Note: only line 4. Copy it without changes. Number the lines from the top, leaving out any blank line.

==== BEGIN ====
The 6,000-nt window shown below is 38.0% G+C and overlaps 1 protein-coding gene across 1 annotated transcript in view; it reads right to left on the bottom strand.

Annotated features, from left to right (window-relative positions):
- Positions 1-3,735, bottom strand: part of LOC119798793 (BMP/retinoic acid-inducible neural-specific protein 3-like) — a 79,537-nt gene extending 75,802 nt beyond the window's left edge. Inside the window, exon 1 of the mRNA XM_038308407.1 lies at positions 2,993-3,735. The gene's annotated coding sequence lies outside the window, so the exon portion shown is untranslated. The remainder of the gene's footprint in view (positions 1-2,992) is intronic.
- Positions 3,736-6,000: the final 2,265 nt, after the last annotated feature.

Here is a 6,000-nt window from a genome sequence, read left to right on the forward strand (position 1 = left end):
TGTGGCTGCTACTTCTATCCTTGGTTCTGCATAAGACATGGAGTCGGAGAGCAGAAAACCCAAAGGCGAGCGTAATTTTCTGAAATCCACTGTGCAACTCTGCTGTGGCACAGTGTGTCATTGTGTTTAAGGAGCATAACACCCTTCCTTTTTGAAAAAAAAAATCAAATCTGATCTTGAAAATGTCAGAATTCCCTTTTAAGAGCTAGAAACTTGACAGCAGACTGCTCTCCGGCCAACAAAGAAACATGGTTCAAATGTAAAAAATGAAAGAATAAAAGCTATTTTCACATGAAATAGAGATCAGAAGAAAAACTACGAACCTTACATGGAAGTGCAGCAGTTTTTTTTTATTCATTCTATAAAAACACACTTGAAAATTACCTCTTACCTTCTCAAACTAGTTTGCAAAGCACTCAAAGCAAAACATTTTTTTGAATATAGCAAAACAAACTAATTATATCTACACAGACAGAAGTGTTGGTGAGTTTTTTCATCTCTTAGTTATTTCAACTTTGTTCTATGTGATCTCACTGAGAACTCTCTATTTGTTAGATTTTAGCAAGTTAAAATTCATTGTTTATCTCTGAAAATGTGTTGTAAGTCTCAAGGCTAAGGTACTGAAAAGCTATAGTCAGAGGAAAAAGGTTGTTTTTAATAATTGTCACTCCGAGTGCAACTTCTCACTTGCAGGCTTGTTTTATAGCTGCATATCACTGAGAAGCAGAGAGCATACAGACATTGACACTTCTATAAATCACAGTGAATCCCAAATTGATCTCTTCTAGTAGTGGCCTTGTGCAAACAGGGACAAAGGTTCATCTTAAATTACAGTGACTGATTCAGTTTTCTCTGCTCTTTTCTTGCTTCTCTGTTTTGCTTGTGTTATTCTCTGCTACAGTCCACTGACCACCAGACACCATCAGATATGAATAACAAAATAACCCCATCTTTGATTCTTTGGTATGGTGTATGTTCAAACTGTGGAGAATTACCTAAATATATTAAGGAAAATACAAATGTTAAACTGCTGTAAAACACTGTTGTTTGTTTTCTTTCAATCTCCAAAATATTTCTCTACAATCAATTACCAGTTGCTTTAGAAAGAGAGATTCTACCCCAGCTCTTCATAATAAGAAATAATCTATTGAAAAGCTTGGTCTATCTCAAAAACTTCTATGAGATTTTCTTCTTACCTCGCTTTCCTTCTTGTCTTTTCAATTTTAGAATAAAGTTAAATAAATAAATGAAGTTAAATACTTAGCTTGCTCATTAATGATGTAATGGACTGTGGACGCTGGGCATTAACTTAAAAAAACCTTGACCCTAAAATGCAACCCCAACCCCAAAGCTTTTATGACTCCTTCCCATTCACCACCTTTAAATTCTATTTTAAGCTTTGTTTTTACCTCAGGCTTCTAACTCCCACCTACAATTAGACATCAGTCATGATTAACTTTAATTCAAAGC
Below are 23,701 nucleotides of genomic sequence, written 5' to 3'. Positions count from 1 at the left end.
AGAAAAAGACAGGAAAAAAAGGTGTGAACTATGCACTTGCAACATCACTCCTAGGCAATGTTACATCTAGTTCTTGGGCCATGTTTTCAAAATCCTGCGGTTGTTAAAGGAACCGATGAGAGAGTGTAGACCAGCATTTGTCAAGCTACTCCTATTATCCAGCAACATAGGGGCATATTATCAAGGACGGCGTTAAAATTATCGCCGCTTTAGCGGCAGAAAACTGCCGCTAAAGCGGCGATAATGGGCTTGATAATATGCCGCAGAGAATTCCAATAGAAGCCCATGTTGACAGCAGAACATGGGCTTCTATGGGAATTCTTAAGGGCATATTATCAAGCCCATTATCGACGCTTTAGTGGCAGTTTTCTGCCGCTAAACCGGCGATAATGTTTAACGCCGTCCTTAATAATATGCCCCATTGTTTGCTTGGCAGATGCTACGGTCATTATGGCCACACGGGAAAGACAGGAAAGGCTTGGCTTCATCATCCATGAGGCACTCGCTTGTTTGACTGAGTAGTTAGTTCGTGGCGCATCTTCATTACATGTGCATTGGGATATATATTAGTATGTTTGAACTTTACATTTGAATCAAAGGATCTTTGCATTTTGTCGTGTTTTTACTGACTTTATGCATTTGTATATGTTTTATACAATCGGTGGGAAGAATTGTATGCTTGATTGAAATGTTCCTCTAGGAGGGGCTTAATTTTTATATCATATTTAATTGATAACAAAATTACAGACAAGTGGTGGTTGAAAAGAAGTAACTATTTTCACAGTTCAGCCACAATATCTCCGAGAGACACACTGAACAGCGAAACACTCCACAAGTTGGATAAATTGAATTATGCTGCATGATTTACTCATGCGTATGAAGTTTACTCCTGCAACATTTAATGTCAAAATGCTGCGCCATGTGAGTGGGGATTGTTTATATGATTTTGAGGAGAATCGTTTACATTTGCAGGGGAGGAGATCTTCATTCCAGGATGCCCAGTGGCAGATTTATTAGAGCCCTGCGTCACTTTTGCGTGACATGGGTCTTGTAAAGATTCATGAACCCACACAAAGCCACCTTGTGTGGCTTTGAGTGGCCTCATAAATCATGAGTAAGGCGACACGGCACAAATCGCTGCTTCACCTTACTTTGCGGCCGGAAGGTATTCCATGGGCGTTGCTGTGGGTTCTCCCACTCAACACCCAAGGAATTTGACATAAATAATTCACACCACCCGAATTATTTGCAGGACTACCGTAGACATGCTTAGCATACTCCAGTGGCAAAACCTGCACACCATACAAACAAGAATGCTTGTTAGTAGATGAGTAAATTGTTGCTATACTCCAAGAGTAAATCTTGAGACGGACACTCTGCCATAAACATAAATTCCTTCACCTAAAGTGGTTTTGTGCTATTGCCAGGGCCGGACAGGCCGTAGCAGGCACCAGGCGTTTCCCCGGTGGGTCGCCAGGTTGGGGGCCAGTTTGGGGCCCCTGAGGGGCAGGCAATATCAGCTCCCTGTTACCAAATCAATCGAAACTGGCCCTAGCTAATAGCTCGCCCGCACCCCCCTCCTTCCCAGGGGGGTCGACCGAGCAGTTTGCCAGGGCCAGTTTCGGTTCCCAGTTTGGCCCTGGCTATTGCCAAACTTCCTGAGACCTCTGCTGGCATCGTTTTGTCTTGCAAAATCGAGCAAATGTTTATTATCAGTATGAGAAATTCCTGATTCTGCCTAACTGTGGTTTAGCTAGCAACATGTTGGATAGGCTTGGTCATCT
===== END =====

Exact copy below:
- Positions 3,736-6,000: the final 2,265 nt, after the last annotated feature.